See also[edit]


  1. ^ "Masih Lemot, Sinyal 4G LTE Indonesia Peringkat ke 74". November 17, 2016.
  2. ^ "APJII: Pengguna Internet Capai 132,7 Juta". October 24, 2016.
  3. ^ Suprapto (November 24, 2014). "Inilah Data Peringkat Negara Pengguna Internet".
  4. ^ Matikas Santos (29 July 2014). "Philippine Internet slowest in Asean". Philippine Daily Inquirer. Retrieved 29 July 2014.
  5. ^ Deliusno (March 26, 2015). "Ini 10 Negara dengan Internet Tercepat".
  6. ^ "Number of RI Internet users increases to 71.19 million in 2013: APJII". January 14, 2014.
  7. ^ Edinayanti (August 31, 2014). "Pertumbuhan Trafik Internet Indonesia Tercepat ke-2 di Dunia".
  8. ^ "Pengguna Internet di Indonesia Didominasi Anak Muda" ("Internet users in Indonesia Dominated by Young Children"), Media Indonesia, 28 July 2011 (English translation)
  9. ^ "RI highly dependent on mobile Internet", Jakarta Post, 12 July 2012
  10. ^
  11. ^
  12. ^
  13. ^ "Cheap smartphones change RI Internet behavior: Survey ", Tifa Asrianti, Jakarta Post, 31 May 2011
  14. ^ "Jejaring Sosial Aktivitas Online Paling Populer di Indonesia" ("Social Networking Most Popular Online Activities in Indonesia"), Yossie Yono, CHIP Online, 27 July 2011 (English translation)
  15. ^ a b "Indonesia country profile", Access Contested, Ronald Deibert, et al., MIT Press and OpenNet Initiative, November 2011
  16. ^ a b c d "Country Report: Indonesia", Freedom on the Net 2015, Freedom House, April 2015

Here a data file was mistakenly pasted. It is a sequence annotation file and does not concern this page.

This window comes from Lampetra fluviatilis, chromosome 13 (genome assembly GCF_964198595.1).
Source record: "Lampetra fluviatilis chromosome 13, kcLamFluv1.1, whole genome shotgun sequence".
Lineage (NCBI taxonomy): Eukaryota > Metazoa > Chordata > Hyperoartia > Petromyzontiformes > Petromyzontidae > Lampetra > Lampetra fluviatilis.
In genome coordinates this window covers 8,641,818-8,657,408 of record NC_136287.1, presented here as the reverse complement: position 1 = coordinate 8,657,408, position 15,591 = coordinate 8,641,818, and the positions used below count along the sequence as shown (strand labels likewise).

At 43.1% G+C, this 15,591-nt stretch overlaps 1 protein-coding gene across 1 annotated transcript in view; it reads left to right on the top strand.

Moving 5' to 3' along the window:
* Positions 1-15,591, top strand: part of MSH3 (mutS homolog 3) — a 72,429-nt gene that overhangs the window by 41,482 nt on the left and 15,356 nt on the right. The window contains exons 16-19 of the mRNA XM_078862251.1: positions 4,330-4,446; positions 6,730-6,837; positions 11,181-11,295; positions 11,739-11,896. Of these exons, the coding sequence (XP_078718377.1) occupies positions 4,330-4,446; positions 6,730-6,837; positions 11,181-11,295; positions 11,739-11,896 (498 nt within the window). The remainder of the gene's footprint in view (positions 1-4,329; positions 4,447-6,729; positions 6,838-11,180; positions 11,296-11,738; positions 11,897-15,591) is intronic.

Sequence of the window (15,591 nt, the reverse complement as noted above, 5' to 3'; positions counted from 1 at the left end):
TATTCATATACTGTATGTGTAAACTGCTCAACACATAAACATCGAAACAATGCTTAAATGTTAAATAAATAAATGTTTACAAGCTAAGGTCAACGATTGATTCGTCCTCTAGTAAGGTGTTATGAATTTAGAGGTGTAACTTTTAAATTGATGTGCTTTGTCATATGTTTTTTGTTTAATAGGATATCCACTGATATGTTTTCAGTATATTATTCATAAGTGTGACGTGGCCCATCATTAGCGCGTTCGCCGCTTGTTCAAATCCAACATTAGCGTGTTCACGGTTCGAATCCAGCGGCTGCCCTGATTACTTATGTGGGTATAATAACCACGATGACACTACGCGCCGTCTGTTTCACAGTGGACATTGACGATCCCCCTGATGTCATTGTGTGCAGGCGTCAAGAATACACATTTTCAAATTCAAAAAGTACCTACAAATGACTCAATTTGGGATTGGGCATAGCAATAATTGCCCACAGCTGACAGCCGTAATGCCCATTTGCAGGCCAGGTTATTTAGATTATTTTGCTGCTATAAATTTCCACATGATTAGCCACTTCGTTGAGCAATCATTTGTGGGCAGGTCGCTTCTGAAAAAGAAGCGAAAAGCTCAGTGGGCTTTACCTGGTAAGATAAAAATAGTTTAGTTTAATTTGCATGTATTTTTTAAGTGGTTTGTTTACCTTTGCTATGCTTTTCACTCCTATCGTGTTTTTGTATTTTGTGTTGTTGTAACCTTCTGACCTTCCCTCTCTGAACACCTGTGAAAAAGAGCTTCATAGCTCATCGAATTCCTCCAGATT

17. ^ "ONI Regional Overview: Asia", OpenNet Initiative, June 2009
  18. ^ "Indonesia blocks Telegram messaging service over security concerns", Kanupriya Kapoor, Reuters, 14 July 2017
  19. ^ "Govt unblocks Telegram following several agreements". The Jakarta Post. The Jakarta Post. Retrieved 16 November 2017.
  20. ^ "Indonesia bans Vimeo", Catriona Croft-Cusworth, The Interpreter, Lowy Institute for International Policy (Sydney), 16 May 2014. Retrieved 4 July 2014.
  21. ^ "Indonesia restricts WhatsApp, Facebook and Instagram usage following deadly riots". TechCrunch. Retrieved 2019-05-28.
  22. ^ "Facebook and WhatsApp blocked in Indonesia after deadly riots". The Independent. 2019-05-23. Retrieved 2019-05-28.
  23. ^ "Internet shut down in Papua to stem unrest". The Canberra Times. 22 August 2019. Retrieved 2 September 2019.
  24. ^ "Indonesian police ban violent protests, separatism in Papua". Reuters. 2 September 2019. Retrieved 2 September 2019.
  25. ^ Maierbrugger, Arno (29 May 2013). "Indonesia plans to deploy 'cyber army'". Inside Investor. Retrieved 30 May 2013.
  26. ^ Merlinda Riska (April 23, 2015). "Pebisnis dukung domain domestik".